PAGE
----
I've been away from blogging for a while. A couple of holidays and a rubbish neck injury (that I got by stretching when I woke up one morning - that's macho) have kept me away from the blog and away from the tabloids. So, sorry for the light posting.
Still, being away from thing has given me a little bit of time to think about what the tabloids do and the way I blog about it, without having to quickly knock out a quick first draft response to the latest nonsense and scaremongering from the papers before I even have a chance to think.
Because that's all I do, you know. I just look in the tabloids for stories that seem fishy, follow them to their source and type up comparisons. It's not rocket science. It's easy to know which are the fishy stories. If they're about about immigration, feral youth or Political Correctness Gone Mad - they're probably bollocks. My posts really write themselves. I mean, find and article with the headline 'Migrant surge 'led to disorder and crime'' and then find that the closest thing to the headline's quote in the report it's supposed to be covering is, "Police report isolated examples of hate crimes, but there is no regular or widespread disorder," and there's not a whole heck of a lot you need to do.
One of the things I've realised for a while but, haven't really had a chance to talk about, is that my approach here would seem incredibly naive and condescending to an ideal tabloid reader. I mean, to somebody who believes that immigration is a Bad, Bad Thing and that there's a PC Conspiracy trying to keep this fact a secret, reading my post on the above wouldn't really do very much. There are a whole host of preconceptions these ideal readers have about all sorts of issues, and to read that the Mail has distorted a report's findings isn't likely to do much to them. Rather than be annoyed that they've been lied to, certain of these ideal tabloid readers would think I was incredibly naive to take the reports findings at face value.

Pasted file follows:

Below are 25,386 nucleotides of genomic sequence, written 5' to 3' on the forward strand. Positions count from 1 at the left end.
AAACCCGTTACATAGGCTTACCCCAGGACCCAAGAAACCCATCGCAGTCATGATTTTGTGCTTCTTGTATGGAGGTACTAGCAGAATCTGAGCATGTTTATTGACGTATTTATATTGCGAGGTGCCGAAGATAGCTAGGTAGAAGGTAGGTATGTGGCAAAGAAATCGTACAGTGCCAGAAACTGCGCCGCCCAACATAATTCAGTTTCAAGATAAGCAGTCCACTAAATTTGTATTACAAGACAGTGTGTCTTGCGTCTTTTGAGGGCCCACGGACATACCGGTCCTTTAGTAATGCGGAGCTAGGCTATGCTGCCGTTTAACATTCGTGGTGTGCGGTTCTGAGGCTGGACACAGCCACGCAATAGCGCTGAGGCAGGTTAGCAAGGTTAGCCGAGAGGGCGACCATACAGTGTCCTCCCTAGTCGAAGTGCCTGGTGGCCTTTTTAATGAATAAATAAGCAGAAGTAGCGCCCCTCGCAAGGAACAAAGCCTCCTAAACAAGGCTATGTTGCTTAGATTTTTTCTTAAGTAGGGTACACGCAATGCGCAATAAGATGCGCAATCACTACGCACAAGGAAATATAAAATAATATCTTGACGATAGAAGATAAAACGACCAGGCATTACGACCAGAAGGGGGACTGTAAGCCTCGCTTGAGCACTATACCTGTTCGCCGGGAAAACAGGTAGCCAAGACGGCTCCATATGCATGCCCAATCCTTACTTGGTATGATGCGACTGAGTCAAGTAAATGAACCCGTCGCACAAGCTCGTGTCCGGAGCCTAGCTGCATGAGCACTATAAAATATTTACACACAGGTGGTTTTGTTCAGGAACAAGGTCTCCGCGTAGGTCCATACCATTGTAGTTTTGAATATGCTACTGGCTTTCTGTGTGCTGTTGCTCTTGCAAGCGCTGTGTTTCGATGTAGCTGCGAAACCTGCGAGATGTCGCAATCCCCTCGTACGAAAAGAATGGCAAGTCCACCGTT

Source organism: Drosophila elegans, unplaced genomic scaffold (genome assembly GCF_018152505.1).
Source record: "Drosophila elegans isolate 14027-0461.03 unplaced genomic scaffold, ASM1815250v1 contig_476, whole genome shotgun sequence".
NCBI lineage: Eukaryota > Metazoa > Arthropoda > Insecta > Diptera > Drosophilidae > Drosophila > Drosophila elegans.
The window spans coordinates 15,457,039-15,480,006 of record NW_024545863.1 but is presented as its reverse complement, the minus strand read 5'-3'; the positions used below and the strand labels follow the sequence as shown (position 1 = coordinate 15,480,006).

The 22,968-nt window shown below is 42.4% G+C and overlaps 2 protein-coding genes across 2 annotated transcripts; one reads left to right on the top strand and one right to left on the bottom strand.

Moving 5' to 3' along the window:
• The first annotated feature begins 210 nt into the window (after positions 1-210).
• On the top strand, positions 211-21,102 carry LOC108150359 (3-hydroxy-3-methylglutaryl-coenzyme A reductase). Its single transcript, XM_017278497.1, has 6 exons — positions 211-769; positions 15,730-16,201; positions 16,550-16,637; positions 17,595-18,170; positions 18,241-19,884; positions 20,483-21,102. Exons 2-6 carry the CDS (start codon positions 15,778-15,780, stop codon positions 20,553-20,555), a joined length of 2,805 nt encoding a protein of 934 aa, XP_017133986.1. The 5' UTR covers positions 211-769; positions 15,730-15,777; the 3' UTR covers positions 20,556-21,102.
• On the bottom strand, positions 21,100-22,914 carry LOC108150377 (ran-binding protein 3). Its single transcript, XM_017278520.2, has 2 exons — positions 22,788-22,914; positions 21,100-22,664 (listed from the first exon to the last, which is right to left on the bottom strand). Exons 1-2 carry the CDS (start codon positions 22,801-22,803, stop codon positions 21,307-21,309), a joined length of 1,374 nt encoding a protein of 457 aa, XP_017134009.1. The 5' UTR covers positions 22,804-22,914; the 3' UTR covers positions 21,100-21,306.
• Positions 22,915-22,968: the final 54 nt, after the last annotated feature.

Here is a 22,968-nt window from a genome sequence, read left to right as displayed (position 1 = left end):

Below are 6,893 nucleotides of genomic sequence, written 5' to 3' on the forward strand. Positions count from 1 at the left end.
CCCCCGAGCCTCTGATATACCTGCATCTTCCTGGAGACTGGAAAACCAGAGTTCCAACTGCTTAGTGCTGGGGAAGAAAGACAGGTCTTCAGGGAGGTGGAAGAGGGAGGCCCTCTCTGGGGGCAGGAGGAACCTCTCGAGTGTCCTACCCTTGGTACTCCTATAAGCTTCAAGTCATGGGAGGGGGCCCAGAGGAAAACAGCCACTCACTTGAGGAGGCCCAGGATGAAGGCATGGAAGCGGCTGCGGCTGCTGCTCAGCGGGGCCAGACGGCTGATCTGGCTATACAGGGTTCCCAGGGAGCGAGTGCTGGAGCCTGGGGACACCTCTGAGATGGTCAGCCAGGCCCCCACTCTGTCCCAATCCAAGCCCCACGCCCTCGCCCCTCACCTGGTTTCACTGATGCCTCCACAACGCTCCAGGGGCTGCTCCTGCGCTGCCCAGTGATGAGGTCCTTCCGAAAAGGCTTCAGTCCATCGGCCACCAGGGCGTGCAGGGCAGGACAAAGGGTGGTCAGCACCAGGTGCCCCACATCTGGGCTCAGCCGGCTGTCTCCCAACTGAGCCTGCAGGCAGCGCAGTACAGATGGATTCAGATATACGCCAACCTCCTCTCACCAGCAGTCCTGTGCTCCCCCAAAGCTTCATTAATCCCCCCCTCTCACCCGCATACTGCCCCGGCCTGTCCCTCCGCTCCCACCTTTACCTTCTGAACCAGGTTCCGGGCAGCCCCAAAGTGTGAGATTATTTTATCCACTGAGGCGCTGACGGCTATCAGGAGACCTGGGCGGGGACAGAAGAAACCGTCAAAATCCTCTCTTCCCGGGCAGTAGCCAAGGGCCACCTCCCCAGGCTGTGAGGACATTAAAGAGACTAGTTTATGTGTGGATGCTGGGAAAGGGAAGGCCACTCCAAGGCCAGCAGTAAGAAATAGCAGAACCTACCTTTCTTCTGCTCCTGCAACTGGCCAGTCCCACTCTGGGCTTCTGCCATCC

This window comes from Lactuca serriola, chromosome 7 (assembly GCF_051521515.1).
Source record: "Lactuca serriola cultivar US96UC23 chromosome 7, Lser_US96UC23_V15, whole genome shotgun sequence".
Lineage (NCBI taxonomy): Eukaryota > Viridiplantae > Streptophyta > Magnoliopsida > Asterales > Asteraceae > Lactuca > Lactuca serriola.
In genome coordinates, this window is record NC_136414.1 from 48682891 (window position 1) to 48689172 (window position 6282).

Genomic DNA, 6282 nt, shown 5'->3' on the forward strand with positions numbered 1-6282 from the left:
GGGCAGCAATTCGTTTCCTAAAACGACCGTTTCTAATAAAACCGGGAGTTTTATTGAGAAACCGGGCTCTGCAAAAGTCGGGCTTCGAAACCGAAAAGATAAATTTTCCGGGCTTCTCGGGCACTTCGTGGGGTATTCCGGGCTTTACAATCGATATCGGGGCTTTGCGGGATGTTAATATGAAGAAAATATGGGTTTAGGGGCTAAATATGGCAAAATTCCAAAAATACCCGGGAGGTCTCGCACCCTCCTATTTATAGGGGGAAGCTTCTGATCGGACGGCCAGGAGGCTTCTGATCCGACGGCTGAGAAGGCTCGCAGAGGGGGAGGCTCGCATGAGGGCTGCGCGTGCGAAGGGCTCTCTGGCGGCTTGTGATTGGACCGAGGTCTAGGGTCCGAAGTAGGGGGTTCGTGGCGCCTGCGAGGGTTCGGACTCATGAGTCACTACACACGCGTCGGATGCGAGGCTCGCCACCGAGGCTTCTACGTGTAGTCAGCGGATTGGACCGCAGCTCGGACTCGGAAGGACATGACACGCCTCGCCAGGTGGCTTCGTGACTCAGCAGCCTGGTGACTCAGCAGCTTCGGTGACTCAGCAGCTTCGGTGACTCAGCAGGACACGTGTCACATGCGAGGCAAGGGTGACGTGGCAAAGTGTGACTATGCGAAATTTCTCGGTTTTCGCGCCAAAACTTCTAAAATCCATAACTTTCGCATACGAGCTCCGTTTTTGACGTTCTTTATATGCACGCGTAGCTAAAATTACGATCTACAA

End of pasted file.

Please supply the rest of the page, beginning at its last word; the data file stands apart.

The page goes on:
I want to talk a bit more about that, but for now here's a quick outline of some of the ideas that an ideal Mail or Express or Sun reader might bring to the table with them when they read about immigration, that make what they see in the papers seem reasonable.
That immigration is uncontrolled and has an overwhelmingly negative effect are the main ones that all other ideas about immigration stem from. Some of the reasons the tabloids and their ideal readers think the government are pro-immigration despite the overwhelming evidence that it's a Bad Bad Thing follow. Some are more hat-stand than others:
The government's far left politically correct ideology blinds them to the fact that immigration is a Bad Bad Thing, and leads to incredible incompetence in everything the government has to do with it. Every set of figures or report about immigration will be spun to make it look as though there's no disaster when there is.
The government is actively encouraging immigration for one reason or another. The reason favoured by Richard Littlejohn is that this is because the government need to import voters. So every set of figures or report about immigration will be spun, etc.